In ordinary society, norms that dictate how people should treat each other are enforced by religious belief, shame, or the ego. Laws generally, and the structure of government specifically, are ideal when they reinforce those norms. The genius of the United States Constitution lies in part with the Founding Founders’ recognition that government must be structured to work in conjunction with human nature and societal norms and by encouraging active monitoring of government by government.
When government engages in commerce, these principles of checks and balances are even more crucial, as societal norms have always proven too weak to discourage corruption, fraud, and greed at the expense of the taxpayer. Thus, citizens and the corporations they comprise face a multitude of statutory and regulatory provisions dictating the ethics of how they conduct business, particularly where their business intersects with the government. Justice Scalia noted in United States v. Sun-Diamond Growers of California that the federal anti-bribery statute alone was “merely one strand of an intricate web of regulations, both administrative and criminal, governing the acceptance of gifts and other self-enriching actions by public officials.”
The ethical obligations are most demanding in fields where there is the least amount of self-interested policing of business by a counterpart. Corporations that perform government contracts are not paired with a party equally motivated by profit. Instead, some of their counterpart officials might be as motivated by politics, publicity, personal greed, or power as they are about saving funds. Consequently, contractors are subject to substantial regulation to ensure integrity in their government business relationships.
Historically, the theory has been that since only a fraction of bad actors are caught, if the penalties for the act are made extraordinarily severe (e.g., prison, treble damages and penalties, debarment), the deterrence factor might at least minimize the societal loss caused by undiscovered misconduct. Yet active oversight of the vast regulatory scheme is expensive and government resources are limited, corruption is inevitable (some years seemingly more so than others), and aggressive enforcement is cyclical. Moreover, government procurement is a big business globally. In the US, voluntary disclosure programs were developed, by statute and regulation, to permit those regulated by government the opportunity to reduce the risk of the worst penalties in return for saving the government resources. Yet despite a wide array of voluntary disclosure programs available to the regulated, the tide continues to flow toward greater oversight and enforcement.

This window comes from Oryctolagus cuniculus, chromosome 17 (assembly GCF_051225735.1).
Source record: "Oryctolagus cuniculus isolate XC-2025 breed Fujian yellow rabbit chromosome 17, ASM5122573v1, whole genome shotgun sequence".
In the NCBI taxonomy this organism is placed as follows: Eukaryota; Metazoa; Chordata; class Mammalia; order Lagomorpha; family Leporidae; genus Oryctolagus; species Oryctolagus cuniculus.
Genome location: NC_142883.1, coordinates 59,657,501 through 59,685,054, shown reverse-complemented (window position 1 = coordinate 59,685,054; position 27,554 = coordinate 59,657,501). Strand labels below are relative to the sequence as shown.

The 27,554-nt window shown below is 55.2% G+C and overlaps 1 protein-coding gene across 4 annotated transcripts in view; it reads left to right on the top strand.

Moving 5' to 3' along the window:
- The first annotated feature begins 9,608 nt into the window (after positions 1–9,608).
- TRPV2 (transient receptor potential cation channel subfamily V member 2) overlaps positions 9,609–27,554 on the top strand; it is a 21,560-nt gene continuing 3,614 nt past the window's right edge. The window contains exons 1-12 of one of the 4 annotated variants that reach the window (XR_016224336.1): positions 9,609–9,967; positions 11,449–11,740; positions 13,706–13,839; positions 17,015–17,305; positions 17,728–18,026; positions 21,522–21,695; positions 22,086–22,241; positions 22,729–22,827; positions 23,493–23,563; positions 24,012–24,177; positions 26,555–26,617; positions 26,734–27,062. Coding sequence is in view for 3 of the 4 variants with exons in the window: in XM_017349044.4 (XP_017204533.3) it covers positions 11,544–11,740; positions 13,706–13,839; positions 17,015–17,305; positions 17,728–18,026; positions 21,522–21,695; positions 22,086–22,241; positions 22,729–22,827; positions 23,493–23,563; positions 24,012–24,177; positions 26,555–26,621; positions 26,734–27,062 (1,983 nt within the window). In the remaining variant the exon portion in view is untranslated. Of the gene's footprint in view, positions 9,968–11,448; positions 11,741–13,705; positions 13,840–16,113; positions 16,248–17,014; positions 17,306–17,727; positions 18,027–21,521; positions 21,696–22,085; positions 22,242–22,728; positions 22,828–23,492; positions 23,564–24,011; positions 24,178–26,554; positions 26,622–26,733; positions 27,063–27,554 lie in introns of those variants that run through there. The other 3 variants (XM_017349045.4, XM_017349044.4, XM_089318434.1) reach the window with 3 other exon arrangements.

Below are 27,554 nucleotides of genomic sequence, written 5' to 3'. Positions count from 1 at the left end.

Prior to the formal adoption of affirmative disclosure programs (voluntary and mandatory), corporate boards only faced an indirect duty to report the findings of internal investigations. In more recent times, the opportunity to avoid the worst of the severe penalties largely were codified in rules that encourage, but did not mandate, that a corporation or individual come forward without compulsion and disclose their own misconduct. Particularly in federal contracting, we are now in a period of criminalizing (or nearly criminalizing) the failure to self-report. We have moved from a system that encourages voluntary disclosure to one that punishes not only for the original misconduct, but also for the knowing election not to self-report. Disclosure requirements today are much more explicit, both in the specific obligations they impose on corporations to make disclosure and the consequences they provide for nondisclosure.
The purpose of this article is to assist counsel for corporations in choosing the best course of action when allegations of wrongdoing surface during corporate operations under the current regime. We first introduce the most widely applicable formal program for providing credit for good corporate conduct, including voluntary disclosure—the United States Sentencing Guidelines. Next, we discuss the Department of Justice’s (DOJ) own general standards for corporate criminal prosecution, which are intended to parallel the United States Sentencing Guidelines’ encouragement of voluntary behavior, including by means of specific guidance on privilege waiver concerns as well as individualized voluntary disclosure programs with DOJ. We then introduce a sample of other disclosure programs administered by an array of federal regulators, which vary based upon the conduct being regulated and the authority of the regulator. Finally, we discuss the various disclosure obligations imposed on federal government contractors, which is the group facing the most sophisticated and formal disclosure regime—one that today punishes not only the original bad act, but also deems that the party who knew of it and did not “tattle” is a bad actor worthy of punishment. The collection of disclosure programs discussed in this article is not an exhaustive list of every government related disclosure obligation. Not only is the line between general representations of compliance and self-disclosure of mistakes somewhat murky, but also the area constantly expands, with an obvious trend towards complete transparency.
For the compliance officer, as well as boards and senior management, the move toward mandatory disclosure is unavoidable. In the current environment, businesses must recognize and accept that the principles that apply to regulated entities, and particularly those with government relationships mirroring the commercial marketplace, are changed. The compliance officer is now charged not merely with creating and implementing an effective program to prevent and detect misconduct and reacting to daily fires, but instead, creating a new corporate culture of ethics and social responsibility. Not because it is right—we have moved beyond mere morality—but because it is mandatory.